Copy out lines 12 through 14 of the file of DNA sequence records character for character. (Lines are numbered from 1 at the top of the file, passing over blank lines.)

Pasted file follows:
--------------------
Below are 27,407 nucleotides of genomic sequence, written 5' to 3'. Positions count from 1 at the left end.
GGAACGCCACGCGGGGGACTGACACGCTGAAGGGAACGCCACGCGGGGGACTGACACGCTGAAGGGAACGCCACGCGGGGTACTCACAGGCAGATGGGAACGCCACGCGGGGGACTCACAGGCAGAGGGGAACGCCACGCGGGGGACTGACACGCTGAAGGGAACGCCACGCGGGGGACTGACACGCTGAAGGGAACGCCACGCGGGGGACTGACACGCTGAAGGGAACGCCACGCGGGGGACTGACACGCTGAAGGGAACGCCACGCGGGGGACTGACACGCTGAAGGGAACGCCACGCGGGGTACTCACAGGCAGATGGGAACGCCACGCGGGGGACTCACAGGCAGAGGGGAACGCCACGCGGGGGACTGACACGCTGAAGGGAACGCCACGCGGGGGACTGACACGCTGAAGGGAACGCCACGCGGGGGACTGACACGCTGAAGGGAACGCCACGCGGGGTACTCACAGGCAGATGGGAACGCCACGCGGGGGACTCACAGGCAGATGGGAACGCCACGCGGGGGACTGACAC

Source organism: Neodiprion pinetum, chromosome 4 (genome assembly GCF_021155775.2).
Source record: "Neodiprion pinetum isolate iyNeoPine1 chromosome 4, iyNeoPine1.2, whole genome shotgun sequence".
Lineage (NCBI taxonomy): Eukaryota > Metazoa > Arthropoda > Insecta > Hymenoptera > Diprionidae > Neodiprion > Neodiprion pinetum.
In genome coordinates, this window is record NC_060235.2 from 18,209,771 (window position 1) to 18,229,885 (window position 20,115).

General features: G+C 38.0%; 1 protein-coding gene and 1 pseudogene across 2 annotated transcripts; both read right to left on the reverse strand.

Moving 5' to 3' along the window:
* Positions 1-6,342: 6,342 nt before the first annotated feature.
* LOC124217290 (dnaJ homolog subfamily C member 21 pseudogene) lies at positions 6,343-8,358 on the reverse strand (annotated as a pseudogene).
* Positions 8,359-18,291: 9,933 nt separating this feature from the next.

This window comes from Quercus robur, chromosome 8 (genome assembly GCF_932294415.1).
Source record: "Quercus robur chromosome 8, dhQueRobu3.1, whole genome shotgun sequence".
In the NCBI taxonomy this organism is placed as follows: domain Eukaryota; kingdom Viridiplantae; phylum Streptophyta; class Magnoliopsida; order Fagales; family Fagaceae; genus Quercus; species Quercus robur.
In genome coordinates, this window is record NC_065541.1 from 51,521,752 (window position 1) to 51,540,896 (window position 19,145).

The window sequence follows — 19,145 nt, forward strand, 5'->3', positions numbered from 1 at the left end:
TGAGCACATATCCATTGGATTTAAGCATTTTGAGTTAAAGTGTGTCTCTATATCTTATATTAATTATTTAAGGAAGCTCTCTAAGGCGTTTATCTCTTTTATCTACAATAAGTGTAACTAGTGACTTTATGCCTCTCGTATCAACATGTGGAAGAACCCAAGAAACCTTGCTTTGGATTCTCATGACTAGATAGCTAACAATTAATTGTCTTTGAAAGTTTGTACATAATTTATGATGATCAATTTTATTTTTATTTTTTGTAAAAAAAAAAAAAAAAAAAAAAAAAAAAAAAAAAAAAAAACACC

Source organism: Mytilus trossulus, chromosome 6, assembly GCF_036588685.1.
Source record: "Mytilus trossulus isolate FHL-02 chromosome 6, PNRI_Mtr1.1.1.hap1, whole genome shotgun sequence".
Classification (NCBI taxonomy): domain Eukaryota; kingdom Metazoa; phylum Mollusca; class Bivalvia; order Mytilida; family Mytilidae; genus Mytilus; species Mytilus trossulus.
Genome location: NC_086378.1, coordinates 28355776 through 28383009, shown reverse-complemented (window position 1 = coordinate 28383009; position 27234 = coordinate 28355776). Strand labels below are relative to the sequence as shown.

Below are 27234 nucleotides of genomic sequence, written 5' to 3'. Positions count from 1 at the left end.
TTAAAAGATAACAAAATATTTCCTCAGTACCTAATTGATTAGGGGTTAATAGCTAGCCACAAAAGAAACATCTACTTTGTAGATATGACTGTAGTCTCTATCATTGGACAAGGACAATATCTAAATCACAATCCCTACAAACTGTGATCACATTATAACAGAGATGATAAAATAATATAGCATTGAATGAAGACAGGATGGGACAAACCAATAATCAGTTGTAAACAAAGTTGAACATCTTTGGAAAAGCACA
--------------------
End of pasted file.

This window comes from Quercus robur, chromosome 8 (genome assembly GCF_932294415.1).
Source record: "Quercus robur chromosome 8, dhQueRobu3.1, whole genome shotgun sequence".
In the NCBI taxonomy this organism is placed as follows: domain Eukaryota; kingdom Viridiplantae; phylum Streptophyta; class Magnoliopsida; order Fagales; family Fagaceae; genus Quercus; species Quercus robur.